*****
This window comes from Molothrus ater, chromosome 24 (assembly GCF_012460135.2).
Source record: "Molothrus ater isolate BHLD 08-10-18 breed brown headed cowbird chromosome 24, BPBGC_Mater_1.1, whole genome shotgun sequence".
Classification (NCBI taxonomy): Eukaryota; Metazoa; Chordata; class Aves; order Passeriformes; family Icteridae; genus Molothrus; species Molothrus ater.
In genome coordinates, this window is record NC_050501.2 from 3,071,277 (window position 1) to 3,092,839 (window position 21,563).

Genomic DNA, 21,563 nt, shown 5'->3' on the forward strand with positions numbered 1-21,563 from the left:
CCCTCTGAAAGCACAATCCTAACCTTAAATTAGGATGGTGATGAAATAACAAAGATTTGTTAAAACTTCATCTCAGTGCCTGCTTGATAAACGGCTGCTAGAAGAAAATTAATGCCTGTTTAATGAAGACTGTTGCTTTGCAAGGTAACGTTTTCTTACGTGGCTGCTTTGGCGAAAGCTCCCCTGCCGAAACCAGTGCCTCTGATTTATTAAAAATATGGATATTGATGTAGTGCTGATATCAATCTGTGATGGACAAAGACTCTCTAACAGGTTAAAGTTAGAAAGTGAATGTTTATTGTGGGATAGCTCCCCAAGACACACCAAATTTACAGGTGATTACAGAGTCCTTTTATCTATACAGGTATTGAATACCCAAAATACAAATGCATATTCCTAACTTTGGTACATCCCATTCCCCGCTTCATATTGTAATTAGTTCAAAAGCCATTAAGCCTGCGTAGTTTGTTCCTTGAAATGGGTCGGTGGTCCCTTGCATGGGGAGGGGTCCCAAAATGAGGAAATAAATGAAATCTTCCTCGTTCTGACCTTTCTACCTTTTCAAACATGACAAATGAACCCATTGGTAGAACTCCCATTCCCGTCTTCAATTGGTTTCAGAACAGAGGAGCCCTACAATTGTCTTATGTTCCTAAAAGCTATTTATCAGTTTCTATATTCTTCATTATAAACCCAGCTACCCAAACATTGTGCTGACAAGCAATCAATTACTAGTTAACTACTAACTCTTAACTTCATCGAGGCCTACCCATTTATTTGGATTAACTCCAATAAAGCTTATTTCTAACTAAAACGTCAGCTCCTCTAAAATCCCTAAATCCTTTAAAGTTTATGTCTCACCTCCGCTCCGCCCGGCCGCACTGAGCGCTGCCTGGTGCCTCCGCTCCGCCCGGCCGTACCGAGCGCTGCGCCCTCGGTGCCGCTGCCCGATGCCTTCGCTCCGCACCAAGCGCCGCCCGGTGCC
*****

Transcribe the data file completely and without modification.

This window comes from Molothrus ater, chromosome 24 (assembly GCF_012460135.2).
Source record: "Molothrus ater isolate BHLD 08-10-18 breed brown headed cowbird chromosome 24, BPBGC_Mater_1.1, whole genome shotgun sequence".
Classification (NCBI taxonomy): Eukaryota; Metazoa; Chordata; class Aves; order Passeriformes; family Icteridae; genus Molothrus; species Molothrus ater.
In genome coordinates, this window is record NC_050501.2 from 3,071,277 (window position 1) to 3,092,839 (window position 21,563).

Genomic DNA, 21,563 nt, shown 5'->3' on the forward strand with positions numbered 1-21,563 from the left:
CCCTCTGAAAGCACAATCCTAACCTTAAATTAGGATGGTGATGAAATAACAAAGATTTGTTAAAACTTCATCTCAGTGCCTGCTTGATAAACGGCTGCTAGAAGAAAATTAATGCCTGTTTAATGAAGACTGTTGCTTTGCAAGGTAACGTTTTCTTACGTGGCTGCTTTGGCGAAAGCTCCCCTGCCGAAACCAGTGCCTCTGATTTATTAAAAATATGGATATTGATGTAGTGCTGATATCAATCTGTGATGGACAAAGACTCTCTAACAGGTTAAAGTTAGAAAGTGAATGTTTATTGTGGGATAGCTCCCCAAGACACACCAAATTTACAGGTGATTACAGAGTCCTTTTATCTATACAGGTATTGAATACCCAAAATACAAATGCATATTCCTAACTTTGGTACATCCCATTCCCCGCTTCATATTGTAATTAGTTCAAAAGCCATTAAGCCTGCGTAGTTTGTTCCTTGAAATGGGTCGGTGGTCCCTTGCATGGGGAGGGGTCCCAAAATGAGGAAATAAATGAAATCTTCCTCGTTCTGACCTTTCTACCTTTTCAAACATGACAAATGAACCCATTGGTAGAACTCCCATTCCCGTCTTCAATTGGTTTCAGAACAGAGGAGCCCTACAATTGTCTTATGTTCCTAAAAGCTATTTATCAGTTTCTATATTCTTCATTATAAACCCAGCTACCCAAACATTGTGCTGACAAGCAATCAATTACTAGTTAACTACTAACTCTTAACTTCATCGAGGCCTACCCATTTATTTGGATTAACTCCAATAAAGCTTATTTCTAACTAAAACGTCAGCTCCTCTAAAATCCCTAAATCCTTTAAAGTTTATGTCTCACCTCCGCTCCGCCCGGCCGCACTGAGCGCTGCCTGGTGCCTCCGCTCCGCCCGGCCGTACCGAGCGCTGCGCCCTCGGTGCCGCTGCCCGATGCCTTCGCTCCGCACCAAGCGCCGCCCGGTGCC